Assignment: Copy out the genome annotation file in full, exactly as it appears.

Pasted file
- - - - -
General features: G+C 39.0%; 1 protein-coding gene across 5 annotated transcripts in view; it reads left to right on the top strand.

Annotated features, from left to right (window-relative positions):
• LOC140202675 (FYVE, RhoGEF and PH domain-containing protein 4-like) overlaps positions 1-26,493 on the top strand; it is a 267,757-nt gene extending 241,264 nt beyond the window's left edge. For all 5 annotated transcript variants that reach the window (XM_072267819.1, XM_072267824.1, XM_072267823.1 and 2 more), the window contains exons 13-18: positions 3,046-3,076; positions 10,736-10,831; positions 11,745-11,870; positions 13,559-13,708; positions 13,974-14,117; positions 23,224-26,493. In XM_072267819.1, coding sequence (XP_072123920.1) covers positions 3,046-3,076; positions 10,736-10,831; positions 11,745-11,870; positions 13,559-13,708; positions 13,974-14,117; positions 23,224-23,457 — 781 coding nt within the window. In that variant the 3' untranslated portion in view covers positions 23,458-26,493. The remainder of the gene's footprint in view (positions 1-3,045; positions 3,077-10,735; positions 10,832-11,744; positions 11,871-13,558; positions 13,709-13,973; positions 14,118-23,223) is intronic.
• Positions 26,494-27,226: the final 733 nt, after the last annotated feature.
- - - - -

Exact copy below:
General features: G+C 39.0%; 1 protein-coding gene across 5 annotated transcripts in view; it reads left to right on the top strand.

Annotated features, from left to right (window-relative positions):
• LOC140202675 (FYVE, RhoGEF and PH domain-containing protein 4-like) overlaps positions 1-26,493 on the top strand; it is a 267,757-nt gene extending 241,264 nt beyond the window's left edge. For all 5 annotated transcript variants that reach the window (XM_072267819.1, XM_072267824.1, XM_072267823.1 and 2 more), the window contains exons 13-18: positions 3,046-3,076; positions 10,736-10,831; positions 11,745-11,870; positions 13,559-13,708; positions 13,974-14,117; positions 23,224-26,493. In XM_072267819.1, coding sequence (XP_072123920.1) covers positions 3,046-3,076; positions 10,736-10,831; positions 11,745-11,870; positions 13,559-13,708; positions 13,974-14,117; positions 23,224-23,457 — 781 coding nt within the window. In that variant the 3' untranslated portion in view covers positions 23,458-26,493. The remainder of the gene's footprint in view (positions 1-3,045; positions 3,077-10,735; positions 10,832-11,744; positions 11,871-13,558; positions 13,709-13,973; positions 14,118-23,223) is intronic.
• Positions 26,494-27,226: the final 733 nt, after the last annotated feature.